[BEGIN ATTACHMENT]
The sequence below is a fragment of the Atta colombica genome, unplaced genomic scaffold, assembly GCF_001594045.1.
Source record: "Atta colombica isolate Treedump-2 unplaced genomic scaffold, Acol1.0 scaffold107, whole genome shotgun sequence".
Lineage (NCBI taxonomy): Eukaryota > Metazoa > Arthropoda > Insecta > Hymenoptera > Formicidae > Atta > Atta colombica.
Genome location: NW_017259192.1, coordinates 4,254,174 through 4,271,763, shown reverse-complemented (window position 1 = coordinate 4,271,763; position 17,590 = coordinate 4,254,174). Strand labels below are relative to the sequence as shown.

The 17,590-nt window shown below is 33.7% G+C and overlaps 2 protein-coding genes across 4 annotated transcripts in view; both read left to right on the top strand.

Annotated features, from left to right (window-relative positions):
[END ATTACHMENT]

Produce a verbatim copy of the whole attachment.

The sequence below is a fragment of the Atta colombica genome, unplaced genomic scaffold, assembly GCF_001594045.1.
Source record: "Atta colombica isolate Treedump-2 unplaced genomic scaffold, Acol1.0 scaffold107, whole genome shotgun sequence".
Lineage (NCBI taxonomy): Eukaryota > Metazoa > Arthropoda > Insecta > Hymenoptera > Formicidae > Atta > Atta colombica.
Genome location: NW_017259192.1, coordinates 4,254,174 through 4,271,763, shown reverse-complemented (window position 1 = coordinate 4,271,763; position 17,590 = coordinate 4,254,174). Strand labels below are relative to the sequence as shown.

The 17,590-nt window shown below is 33.7% G+C and overlaps 2 protein-coding genes across 4 annotated transcripts in view; both read left to right on the top strand.

Annotated features, from left to right (window-relative positions):